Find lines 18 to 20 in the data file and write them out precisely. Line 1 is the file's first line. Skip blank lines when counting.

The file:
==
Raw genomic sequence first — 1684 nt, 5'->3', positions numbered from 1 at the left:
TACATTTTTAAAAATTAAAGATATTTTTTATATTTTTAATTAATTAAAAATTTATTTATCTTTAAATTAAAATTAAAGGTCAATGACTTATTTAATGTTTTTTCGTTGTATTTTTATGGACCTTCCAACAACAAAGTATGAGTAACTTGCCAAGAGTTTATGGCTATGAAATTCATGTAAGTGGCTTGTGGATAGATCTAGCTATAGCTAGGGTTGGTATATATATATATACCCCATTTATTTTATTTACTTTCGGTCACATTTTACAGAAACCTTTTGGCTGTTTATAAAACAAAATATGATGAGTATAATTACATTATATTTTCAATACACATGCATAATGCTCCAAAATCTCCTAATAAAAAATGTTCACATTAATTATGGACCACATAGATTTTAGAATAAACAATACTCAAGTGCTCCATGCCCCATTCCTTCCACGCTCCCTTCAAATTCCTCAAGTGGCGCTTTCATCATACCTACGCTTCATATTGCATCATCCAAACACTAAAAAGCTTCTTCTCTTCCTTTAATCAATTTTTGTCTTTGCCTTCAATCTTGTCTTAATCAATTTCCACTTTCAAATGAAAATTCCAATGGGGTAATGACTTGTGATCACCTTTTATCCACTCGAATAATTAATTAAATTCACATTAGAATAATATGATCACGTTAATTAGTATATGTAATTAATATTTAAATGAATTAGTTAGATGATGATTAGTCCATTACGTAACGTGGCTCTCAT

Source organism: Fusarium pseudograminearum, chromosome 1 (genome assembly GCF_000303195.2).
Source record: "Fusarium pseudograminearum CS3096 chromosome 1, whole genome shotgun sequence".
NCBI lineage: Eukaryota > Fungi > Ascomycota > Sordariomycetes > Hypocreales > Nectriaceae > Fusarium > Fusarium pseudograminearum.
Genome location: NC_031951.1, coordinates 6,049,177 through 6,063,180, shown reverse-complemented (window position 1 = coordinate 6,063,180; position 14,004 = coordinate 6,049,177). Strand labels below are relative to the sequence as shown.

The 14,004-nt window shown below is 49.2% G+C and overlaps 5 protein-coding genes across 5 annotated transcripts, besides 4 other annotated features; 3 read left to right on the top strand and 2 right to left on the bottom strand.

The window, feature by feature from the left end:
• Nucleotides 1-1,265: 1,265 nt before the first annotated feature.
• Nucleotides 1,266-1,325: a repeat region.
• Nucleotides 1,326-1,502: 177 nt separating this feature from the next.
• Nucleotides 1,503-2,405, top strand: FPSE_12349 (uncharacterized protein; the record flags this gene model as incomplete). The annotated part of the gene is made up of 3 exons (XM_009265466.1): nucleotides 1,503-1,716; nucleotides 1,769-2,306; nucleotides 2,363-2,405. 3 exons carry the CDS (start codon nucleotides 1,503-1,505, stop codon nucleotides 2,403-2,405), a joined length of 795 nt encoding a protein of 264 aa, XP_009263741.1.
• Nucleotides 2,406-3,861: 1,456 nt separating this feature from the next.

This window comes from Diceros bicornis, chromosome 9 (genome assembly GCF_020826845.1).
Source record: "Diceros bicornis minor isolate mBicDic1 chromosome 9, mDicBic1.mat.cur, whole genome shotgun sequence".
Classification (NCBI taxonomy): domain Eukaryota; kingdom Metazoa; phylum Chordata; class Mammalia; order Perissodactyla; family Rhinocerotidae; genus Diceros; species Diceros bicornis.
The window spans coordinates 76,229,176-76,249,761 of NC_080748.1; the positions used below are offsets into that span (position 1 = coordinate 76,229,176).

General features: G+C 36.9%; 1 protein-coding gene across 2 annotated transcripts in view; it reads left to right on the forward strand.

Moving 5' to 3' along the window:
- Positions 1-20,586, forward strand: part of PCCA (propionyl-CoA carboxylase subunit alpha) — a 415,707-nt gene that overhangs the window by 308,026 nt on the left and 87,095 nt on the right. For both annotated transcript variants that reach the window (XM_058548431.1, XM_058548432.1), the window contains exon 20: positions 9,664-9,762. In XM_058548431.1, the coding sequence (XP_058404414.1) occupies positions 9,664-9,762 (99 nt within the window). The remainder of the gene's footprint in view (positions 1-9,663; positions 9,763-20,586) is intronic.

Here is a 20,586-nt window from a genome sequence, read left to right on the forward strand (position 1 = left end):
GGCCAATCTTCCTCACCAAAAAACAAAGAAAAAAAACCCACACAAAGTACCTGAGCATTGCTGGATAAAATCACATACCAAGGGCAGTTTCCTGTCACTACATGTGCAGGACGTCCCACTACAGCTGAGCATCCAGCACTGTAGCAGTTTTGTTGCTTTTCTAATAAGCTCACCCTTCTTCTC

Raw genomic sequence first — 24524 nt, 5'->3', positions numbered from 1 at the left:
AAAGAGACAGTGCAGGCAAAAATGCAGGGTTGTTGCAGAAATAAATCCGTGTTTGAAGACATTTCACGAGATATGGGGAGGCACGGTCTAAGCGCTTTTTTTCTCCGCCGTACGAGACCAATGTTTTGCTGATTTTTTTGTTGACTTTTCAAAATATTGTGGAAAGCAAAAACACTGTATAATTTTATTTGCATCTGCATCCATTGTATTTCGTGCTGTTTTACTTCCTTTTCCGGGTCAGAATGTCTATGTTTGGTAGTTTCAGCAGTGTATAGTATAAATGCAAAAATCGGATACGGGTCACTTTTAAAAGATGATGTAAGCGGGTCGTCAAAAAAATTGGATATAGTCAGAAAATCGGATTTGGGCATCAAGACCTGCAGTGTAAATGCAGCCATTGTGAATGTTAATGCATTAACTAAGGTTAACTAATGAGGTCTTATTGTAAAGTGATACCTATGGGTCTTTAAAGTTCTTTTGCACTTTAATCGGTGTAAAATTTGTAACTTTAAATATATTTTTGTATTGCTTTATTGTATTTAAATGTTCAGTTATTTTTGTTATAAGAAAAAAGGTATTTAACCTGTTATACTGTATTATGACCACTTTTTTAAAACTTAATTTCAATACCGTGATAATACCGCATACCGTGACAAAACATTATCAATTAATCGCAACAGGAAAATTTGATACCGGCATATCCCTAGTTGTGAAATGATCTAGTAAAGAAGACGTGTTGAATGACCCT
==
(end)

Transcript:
General features: G+C 36.9%; 1 protein-coding gene across 2 annotated transcripts in view; it reads left to right on the forward strand.

Moving 5' to 3' along the window:
- Positions 1-20,586, forward strand: part of PCCA (propionyl-CoA carboxylase subunit alpha) — a 415,707-nt gene that overhangs the window by 308,026 nt on the left and 87,095 nt on the right. For both annotated transcript variants that reach the window (XM_058548431.1, XM_058548432.1), the window contains exon 20: positions 9,664-9,762. In XM_058548431.1, the coding sequence (XP_058404414.1) occupies positions 9,664-9,762 (99 nt within the window). The remainder of the gene's footprint in view (positions 1-9,663; positions 9,763-20,586) is intronic.